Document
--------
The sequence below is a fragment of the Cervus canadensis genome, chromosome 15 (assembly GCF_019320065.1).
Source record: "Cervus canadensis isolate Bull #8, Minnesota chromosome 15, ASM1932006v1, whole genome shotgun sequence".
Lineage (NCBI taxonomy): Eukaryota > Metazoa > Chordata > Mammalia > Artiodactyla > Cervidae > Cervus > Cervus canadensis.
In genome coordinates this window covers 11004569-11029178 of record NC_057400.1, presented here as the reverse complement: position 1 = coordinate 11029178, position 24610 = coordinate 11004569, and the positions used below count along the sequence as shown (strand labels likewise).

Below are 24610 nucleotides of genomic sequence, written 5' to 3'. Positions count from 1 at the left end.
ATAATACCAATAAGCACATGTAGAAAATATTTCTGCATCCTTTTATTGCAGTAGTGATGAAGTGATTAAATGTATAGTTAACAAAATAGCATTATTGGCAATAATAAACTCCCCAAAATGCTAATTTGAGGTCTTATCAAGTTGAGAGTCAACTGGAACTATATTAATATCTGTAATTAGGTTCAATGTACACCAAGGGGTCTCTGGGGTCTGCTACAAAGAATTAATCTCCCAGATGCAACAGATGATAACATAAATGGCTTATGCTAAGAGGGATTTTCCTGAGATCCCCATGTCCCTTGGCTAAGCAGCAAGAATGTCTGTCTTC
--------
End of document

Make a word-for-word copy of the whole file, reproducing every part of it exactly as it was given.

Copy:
The sequence below is a fragment of the Cervus canadensis genome, chromosome 15 (assembly GCF_019320065.1).
Source record: "Cervus canadensis isolate Bull #8, Minnesota chromosome 15, ASM1932006v1, whole genome shotgun sequence".
Lineage (NCBI taxonomy): Eukaryota > Metazoa > Chordata > Mammalia > Artiodactyla > Cervidae > Cervus > Cervus canadensis.
In genome coordinates this window covers 11004569-11029178 of record NC_057400.1, presented here as the reverse complement: position 1 = coordinate 11029178, position 24610 = coordinate 11004569, and the positions used below count along the sequence as shown (strand labels likewise).

Below are 24610 nucleotides of genomic sequence, written 5' to 3'. Positions count from 1 at the left end.
ATAATACCAATAAGCACATGTAGAAAATATTTCTGCATCCTTTTATTGCAGTAGTGATGAAGTGATTAAATGTATAGTTAACAAAATAGCATTATTGGCAATAATAAACTCCCCAAAATGCTAATTTGAGGTCTTATCAAGTTGAGAGTCAACTGGAACTATATTAATATCTGTAATTAGGTTCAATGTACACCAAGGGGTCTCTGGGGTCTGCTACAAAGAATTAATCTCCCAGATGCAACAGATGATAACATAAATGGCTTATGCTAAGAGGGATTTTCCTGAGATCCCCATGTCCCTTGGCTAAGCAGCAAGAATGTCTGTCTTC